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The Government of Japan has donated about US$8 million for vocational training and rehabilitating and equipping three vocational training centres in Mozambique.
Refurbishment of the Machava centre in Maputo province, the Quelimane centre in Zambézia, and the Nacala centre in Nampula will begin this year and run through to 2020.
The donation will supply the centres with up-to-date equipment, with the aim of facilitating the establishment of national and foreign companies in the special economic zones and industrial free zones recently created in the country.
Minister of Foreign Affairs and Cooperation José Pacheco, Japan’s Ambassador to Mozambique Toshio Ikeda and the representative of the Japanese Agency for International Cooperation (JICA) in Mozambique, Hiroaki Endo, signed the donation agreement in Maputo on Monday,
After the signing, Minister Pacheco said that the development of human resources would spread awareness of entrepreneurship and reduce unemployment and poverty in the country.
The minister added that the agreement was a government priority because it would remove barriers, make the Mozambican workforce more competitive and produce technicians who could run businesses.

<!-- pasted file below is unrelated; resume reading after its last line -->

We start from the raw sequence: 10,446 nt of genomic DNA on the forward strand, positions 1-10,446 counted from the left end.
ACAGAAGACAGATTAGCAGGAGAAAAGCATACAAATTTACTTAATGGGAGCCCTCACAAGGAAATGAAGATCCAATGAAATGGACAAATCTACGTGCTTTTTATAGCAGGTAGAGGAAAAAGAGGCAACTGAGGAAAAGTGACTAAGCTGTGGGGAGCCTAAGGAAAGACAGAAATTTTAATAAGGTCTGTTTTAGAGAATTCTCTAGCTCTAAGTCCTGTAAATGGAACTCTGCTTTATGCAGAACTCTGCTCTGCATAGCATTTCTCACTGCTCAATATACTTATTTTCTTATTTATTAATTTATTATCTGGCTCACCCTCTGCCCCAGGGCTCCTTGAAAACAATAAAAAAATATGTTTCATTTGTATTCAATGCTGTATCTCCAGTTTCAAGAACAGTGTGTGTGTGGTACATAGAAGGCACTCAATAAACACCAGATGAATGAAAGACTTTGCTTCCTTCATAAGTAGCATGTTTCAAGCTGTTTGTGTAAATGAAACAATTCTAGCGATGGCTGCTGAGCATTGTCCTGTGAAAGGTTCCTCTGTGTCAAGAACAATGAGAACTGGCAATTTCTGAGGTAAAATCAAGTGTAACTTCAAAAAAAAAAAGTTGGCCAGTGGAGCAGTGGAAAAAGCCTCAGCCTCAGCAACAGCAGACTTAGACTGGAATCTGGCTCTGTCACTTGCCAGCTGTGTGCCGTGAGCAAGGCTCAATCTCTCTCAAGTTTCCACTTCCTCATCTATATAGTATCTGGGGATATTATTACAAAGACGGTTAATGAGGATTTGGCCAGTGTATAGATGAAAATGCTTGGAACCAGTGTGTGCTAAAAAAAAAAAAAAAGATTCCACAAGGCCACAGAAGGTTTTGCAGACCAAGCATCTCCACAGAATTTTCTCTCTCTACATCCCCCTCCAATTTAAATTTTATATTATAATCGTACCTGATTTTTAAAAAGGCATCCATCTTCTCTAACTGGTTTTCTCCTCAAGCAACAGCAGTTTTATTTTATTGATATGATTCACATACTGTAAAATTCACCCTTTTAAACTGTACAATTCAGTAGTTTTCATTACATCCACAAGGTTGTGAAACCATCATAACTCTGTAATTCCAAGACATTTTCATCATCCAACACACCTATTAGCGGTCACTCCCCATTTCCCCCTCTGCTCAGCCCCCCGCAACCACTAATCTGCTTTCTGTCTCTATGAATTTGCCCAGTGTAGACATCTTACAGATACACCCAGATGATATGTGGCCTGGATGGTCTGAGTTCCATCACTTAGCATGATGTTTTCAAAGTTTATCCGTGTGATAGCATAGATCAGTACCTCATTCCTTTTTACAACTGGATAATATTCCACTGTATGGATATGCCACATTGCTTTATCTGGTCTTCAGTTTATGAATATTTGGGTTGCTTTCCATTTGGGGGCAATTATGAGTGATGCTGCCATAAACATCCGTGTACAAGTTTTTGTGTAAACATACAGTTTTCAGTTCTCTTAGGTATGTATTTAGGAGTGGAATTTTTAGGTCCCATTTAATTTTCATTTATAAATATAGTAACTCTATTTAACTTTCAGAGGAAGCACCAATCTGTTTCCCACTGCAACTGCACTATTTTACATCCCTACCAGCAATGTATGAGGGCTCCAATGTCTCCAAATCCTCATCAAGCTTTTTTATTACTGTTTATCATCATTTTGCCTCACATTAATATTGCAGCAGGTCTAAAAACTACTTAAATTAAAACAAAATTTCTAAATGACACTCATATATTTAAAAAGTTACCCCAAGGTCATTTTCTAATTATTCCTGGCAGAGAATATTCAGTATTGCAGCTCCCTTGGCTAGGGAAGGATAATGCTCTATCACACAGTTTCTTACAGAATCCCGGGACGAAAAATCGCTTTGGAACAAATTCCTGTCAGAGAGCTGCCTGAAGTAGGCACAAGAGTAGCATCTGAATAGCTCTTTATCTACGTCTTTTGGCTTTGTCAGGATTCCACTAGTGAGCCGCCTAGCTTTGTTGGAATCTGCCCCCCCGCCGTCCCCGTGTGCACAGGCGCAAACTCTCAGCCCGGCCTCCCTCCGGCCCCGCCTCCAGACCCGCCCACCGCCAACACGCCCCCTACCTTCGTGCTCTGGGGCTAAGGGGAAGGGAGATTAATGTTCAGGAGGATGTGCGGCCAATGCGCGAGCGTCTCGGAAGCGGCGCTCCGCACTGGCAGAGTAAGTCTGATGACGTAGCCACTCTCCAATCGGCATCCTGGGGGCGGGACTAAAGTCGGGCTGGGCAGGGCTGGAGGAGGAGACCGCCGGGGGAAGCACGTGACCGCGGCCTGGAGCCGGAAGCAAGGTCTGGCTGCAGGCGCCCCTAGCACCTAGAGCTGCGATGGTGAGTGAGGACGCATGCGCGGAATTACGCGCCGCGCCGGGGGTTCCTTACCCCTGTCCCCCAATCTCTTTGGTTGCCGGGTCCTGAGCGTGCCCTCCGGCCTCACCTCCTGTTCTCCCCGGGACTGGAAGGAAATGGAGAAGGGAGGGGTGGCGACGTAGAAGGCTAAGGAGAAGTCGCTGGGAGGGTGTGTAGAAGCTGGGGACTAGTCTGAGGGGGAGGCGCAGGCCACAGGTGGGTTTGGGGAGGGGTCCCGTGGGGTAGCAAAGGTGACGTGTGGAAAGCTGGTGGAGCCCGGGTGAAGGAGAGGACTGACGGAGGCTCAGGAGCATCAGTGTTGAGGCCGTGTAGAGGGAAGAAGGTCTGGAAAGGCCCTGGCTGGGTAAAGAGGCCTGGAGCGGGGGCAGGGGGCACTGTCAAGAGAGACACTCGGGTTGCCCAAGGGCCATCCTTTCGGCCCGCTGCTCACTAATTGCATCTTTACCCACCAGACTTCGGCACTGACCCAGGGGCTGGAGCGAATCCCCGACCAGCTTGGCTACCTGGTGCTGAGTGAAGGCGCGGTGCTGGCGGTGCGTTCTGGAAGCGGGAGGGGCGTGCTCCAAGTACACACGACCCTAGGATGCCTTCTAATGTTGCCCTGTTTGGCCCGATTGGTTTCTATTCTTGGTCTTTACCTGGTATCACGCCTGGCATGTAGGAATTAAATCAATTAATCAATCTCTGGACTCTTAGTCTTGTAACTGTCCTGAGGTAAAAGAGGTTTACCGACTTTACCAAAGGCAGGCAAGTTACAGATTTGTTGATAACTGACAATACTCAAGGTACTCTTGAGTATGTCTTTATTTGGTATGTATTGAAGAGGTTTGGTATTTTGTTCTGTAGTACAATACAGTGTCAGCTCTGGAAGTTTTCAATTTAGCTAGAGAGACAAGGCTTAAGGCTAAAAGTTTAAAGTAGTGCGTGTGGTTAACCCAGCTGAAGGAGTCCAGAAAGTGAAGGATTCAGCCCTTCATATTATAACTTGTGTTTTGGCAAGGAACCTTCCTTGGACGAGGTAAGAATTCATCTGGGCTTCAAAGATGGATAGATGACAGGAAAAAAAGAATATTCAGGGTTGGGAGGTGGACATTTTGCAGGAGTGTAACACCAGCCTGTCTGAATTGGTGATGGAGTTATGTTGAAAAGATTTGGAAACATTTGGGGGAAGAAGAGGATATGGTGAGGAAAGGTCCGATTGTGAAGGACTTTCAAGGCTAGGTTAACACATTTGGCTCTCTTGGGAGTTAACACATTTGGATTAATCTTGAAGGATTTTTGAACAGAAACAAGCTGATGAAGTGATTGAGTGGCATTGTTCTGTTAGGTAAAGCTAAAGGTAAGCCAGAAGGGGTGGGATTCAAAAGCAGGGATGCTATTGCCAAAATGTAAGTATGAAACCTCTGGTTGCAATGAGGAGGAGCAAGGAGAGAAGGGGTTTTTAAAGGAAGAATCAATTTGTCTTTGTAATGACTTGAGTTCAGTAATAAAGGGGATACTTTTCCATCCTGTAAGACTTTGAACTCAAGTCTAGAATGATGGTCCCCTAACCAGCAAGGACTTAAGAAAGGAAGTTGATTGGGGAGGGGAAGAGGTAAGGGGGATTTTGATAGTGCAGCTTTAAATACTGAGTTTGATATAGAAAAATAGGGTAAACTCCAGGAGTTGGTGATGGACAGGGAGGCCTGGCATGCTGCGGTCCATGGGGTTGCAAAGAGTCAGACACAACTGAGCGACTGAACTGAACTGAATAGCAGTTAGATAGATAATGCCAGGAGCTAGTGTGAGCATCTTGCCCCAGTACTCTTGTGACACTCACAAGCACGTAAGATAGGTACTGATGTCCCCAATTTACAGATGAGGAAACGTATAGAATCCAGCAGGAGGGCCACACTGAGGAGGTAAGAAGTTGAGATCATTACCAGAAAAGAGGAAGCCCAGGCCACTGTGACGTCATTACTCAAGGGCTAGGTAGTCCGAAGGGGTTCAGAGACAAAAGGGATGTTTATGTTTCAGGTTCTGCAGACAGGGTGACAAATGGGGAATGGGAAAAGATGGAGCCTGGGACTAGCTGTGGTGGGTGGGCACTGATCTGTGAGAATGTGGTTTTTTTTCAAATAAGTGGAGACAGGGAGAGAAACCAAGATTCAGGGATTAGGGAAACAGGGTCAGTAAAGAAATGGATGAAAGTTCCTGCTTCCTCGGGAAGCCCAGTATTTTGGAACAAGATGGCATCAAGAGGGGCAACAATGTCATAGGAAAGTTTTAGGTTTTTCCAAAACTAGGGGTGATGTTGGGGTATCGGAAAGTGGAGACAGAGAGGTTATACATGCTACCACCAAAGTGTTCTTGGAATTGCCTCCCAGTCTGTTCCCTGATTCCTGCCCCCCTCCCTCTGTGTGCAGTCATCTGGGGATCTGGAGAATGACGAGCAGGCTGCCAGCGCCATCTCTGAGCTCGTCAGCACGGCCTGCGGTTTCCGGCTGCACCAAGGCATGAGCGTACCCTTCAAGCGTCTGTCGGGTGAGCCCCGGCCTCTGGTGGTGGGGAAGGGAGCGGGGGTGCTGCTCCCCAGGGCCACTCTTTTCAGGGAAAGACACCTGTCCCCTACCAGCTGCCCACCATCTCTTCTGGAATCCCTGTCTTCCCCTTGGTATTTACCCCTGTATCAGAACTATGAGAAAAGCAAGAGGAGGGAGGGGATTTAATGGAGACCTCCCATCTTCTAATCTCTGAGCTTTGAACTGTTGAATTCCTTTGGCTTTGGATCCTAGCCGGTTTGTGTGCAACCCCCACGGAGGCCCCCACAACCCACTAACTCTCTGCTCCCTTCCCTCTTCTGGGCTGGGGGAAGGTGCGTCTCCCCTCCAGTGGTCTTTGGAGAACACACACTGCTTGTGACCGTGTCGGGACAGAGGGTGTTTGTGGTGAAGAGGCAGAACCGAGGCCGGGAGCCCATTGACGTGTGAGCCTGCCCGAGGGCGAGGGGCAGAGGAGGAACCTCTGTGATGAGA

“This donation represents a valuable contribution to the economic and social development efforts of the Mozambican government,” Pacheco said, noting that the offer is part of a series of cooperation projects with Japan.
The minister pointed to the construction of the first gas-fired combined-cycle thermal plant in southern Africa, in the Luís Cabral neighbourhood in Maputo, which will produce 106 megawatts of electricity from natural gas extracted in Pande and Temane in Inhambane.
The plant cost an estimated US$180 million, of which US$67 million was provided by the Japanese government and the remaining US$113 million by the Mozambican government.
At the signing, the Japanese ambassador said that the signing of the agreement brought to fruition the joint statement issued by President Nyusi and Prime Minister Sinzo Abe of Japan during the former’s visit to Japan in March 2017.
“The government of Japan understands the importance of human capital, especially the training of skilled labour here in Mozambique,” he said.Source: O País
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